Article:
November 17, 2008

The Five Stages Of Multichannel Grief

You're probably familiar with the five stages of grief, especially if you had a boatload of money in a 401k account.

Our industry is certainly going through this process, as catalog marketing rapidly evolves into an opt-in preference for a specific minority of the population (which isn't a bad thing).

Here's one view of the five stages. Where do you think we are? What do you think acceptance looks like?

  • Online pureplays like Amazon will never make it, all they do is lose money and offer stock options to inexperienced employees.
  • Zappos will never make it, they cannot afford free shipping and next day delivery.
  • "Do Not Call" won't impact us, because we're not like sleazy telemarketers.
  • "CAN-SPAM" won't impact us, because we're not like sleazy spammers.
  • The USPS would never jack up our postage rates while giving the banking industry a pass.
  • Customers love catalogs, they love curling up by the fireplace, with a warm blanket, reading catalogs from companies they've never purchased from.
  • Nobody sits in bed with a notebook computer on their lap, shopping for merchandise.
  • Catalogs still work, all you have to do is run a matchback program to know that.
  • Who are these third-party opt-out services telling me I cannot mail catalogs to customers?
  • Why do third-party opt-out services consume non-renewable resources like coal and oil but tell me I cannot consume renewable resources like trees?
  • The DMA wasn't on our side, we need to create a new organization that looks out for us.
  • Those bankers ruined the economy, and now my business is in the tank.
  • I cannot compete with big box retailers who knock-off my products and sell them for 15% less than I can sell them for.
  • I cannot compete with Zappos and their free shipping, rapid-delivery model.
  • If we do paid search and social media and mobile media and e-mail marketing and retailing, maybe we'll have enough channels for everybody to love us and then maybe we can mail catalogs to everybody.
  • If we participate in third-party opt-out services, maybe we'll get good PR.
  • If you're willing to buy from us during these challenging economic times, we'll take up to 60% off your order and give you free shipping.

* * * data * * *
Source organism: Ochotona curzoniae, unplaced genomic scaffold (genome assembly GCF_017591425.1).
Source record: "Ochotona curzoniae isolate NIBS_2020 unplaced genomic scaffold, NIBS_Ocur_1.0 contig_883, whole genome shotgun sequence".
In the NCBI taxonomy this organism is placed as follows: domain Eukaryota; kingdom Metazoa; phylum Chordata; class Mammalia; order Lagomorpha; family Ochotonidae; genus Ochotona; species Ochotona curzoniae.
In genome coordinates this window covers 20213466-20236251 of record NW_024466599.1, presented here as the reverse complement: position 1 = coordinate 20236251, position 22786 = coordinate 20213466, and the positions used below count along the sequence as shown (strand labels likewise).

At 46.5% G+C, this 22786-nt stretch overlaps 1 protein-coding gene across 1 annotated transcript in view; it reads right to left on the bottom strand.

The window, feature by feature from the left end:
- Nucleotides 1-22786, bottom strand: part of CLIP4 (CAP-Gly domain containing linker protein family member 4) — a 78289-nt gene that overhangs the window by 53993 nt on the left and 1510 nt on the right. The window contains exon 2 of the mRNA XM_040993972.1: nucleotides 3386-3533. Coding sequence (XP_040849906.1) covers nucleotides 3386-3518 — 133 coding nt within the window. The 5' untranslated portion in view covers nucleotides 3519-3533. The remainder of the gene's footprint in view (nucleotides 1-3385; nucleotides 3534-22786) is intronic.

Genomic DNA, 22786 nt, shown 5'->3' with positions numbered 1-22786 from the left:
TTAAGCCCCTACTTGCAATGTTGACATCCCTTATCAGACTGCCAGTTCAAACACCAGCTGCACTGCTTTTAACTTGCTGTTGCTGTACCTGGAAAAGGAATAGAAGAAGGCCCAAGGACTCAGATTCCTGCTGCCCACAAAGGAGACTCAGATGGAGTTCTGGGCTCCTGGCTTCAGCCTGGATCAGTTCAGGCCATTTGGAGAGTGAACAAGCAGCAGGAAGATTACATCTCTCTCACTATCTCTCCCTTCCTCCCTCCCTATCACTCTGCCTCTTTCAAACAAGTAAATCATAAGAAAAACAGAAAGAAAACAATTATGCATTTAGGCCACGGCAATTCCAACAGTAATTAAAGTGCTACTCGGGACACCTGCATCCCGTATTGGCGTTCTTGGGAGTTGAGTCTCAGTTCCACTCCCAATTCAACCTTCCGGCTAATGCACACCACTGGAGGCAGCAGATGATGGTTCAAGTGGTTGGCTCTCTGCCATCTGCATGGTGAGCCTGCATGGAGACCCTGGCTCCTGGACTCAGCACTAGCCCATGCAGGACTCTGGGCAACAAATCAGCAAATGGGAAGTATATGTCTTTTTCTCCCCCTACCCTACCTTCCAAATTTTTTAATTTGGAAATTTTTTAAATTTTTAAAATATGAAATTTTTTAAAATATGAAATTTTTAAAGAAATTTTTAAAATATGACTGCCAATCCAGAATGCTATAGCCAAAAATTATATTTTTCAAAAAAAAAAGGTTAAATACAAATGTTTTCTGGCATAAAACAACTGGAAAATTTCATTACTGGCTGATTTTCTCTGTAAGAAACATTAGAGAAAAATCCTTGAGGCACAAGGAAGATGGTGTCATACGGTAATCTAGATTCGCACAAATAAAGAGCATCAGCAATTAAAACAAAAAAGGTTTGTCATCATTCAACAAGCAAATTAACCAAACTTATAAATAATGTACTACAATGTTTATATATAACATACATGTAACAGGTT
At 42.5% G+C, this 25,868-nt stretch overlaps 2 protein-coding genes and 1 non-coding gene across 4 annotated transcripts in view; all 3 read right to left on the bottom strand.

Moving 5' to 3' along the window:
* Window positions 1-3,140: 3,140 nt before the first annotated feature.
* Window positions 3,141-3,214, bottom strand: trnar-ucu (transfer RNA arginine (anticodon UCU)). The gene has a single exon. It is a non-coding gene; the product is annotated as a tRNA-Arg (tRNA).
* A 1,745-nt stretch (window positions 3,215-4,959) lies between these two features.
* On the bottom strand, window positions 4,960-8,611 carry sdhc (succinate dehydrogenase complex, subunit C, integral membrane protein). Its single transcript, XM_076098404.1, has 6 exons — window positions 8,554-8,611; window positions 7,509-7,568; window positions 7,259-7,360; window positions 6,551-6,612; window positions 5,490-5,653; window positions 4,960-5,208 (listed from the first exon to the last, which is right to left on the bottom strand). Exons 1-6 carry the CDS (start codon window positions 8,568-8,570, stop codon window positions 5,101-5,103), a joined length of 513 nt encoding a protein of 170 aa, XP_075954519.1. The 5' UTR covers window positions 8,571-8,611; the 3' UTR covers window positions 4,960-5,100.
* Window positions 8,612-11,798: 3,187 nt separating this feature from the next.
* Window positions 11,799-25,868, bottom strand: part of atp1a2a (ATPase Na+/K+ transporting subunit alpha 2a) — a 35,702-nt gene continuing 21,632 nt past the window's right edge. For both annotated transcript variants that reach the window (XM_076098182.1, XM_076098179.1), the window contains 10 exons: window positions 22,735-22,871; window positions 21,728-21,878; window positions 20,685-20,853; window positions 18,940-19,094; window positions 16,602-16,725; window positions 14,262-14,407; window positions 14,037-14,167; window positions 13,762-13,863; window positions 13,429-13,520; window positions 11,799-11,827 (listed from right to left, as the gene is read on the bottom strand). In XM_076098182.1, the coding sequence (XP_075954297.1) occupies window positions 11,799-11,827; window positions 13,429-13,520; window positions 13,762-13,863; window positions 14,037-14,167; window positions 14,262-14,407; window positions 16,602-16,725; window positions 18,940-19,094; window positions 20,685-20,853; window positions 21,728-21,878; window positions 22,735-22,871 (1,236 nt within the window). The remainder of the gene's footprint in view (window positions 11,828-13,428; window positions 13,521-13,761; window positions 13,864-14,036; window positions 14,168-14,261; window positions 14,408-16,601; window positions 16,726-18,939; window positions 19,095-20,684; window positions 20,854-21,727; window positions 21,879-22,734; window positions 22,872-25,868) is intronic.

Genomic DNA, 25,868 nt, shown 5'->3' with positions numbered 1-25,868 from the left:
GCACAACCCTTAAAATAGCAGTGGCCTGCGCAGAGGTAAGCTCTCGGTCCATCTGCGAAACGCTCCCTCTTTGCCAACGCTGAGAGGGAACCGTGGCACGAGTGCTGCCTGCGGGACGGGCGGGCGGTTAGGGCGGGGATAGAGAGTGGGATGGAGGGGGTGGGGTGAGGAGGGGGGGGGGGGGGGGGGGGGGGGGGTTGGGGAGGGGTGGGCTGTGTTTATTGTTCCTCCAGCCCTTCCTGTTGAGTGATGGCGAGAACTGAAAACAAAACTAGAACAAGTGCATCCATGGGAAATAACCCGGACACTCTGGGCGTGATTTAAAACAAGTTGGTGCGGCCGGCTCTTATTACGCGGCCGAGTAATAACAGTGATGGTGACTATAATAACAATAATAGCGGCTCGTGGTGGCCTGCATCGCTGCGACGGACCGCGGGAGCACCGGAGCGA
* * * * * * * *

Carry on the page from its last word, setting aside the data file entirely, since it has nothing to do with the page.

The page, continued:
• If you're willing to give us your e-mail address, we'll tell you about special offers and discounts.
  • If you're willing to participate in a co-mailing program with me, we'll both save a few pennies.
  • If you're willing to manage my database and do my matchbacks, I'm willing to do all of my customer acquisition and housefile circulation via your algorithm.
  • If I use recycled paper in my catalogs, will you promote the fact I am a "green marketer"?
  • Ok, Amazon, it looks like your business model is going to work. If you (Amazon) will sell my merchandise on your site, I'll give you seven percent of every transaction.
  • I cannot believe sales dropped by twenty percent in the last month or two. This is awful.
  • I wish it were 1993. Things were simpler, and better back then.
  • I'm doing all of this social media stuff and nobody cares.
  • I'm doing all of this paid search stuff and it doesn't scale.
  • I have an e-mail marketing list of a million people and almost none of them respond, ever.
  • I'm doing mobile marketing and only a hundred and forty folks care.
  • I've added a couple dozen new micro-channels over the past five years, and yet customers (until last month, when things got ugly) still spend the same amount they've always spent.
  • I cannot believe I have to bail out banks, only to have the banks make it very hard for me to borrow money to run my business.
  • What a shame that I have to let go of ten percent of the workforce to even have a chance to be profitable next year.
  • Let's cut the catalog marketing budget way back when marketing to online-only buyers, especially those who interact with online marketing channels.
  • Let's let the customer opt-in to future catalog marketing when buying online.
  • Let's acknowledge that e-mail marketing doesn't dramatically move the sales needle, and completely re-invent the medium.
  • Let's not view new channels as "the next big thing", let's experiment.
  • Let's completely open the books with non-competitive brands, allowing all of us to learn what others are doing well.
  • Let's view ourselves as direct marketers with a catalog advertising channel, rather than catalog multichannel brands.
  • Let's accept the premise that you don't have to offer all customers all marketing channels.
  • Let's let the customer decide how s/he wants to interact with us.
  • Let's acknowledge that cataloging is a rural endeavor, online marketing is an exurban/suburban practice, and retailing is a suburban/urban discipline.
  • Let's run our business off of the profit we generate, not the amount of credit we can access.
  • Let's acknowledge that without people, algorithms don't exist.
  • Let's remember that the vast majority of the vendor community genuinely cares about us and wants to help us.
  • Let's invent new ways to create demand.


  1. Anonymous10:13 PM

    I know that this is not meant to be funny but it is. You've put a lot of thought into this Kevin and outdone yourself!



  2. This was actually my wife's idea. I think she's seen me go through each stage over the past decade.


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